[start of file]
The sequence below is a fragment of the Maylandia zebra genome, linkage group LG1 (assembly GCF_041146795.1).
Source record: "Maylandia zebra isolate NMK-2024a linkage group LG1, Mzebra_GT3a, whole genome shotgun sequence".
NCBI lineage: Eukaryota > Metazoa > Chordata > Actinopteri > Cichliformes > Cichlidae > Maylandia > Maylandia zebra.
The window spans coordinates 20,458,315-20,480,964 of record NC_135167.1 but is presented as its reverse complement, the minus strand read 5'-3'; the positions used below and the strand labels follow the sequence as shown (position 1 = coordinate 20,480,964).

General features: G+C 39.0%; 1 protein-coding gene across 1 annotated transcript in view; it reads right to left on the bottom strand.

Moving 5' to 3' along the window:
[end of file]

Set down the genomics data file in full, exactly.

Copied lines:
The sequence below is a fragment of the Maylandia zebra genome, linkage group LG1 (assembly GCF_041146795.1).
Source record: "Maylandia zebra isolate NMK-2024a linkage group LG1, Mzebra_GT3a, whole genome shotgun sequence".
NCBI lineage: Eukaryota > Metazoa > Chordata > Actinopteri > Cichliformes > Cichlidae > Maylandia > Maylandia zebra.
The window spans coordinates 20,458,315-20,480,964 of record NC_135167.1 but is presented as its reverse complement, the minus strand read 5'-3'; the positions used below and the strand labels follow the sequence as shown (position 1 = coordinate 20,480,964).

General features: G+C 39.0%; 1 protein-coding gene across 1 annotated transcript in view; it reads right to left on the bottom strand.

Moving 5' to 3' along the window: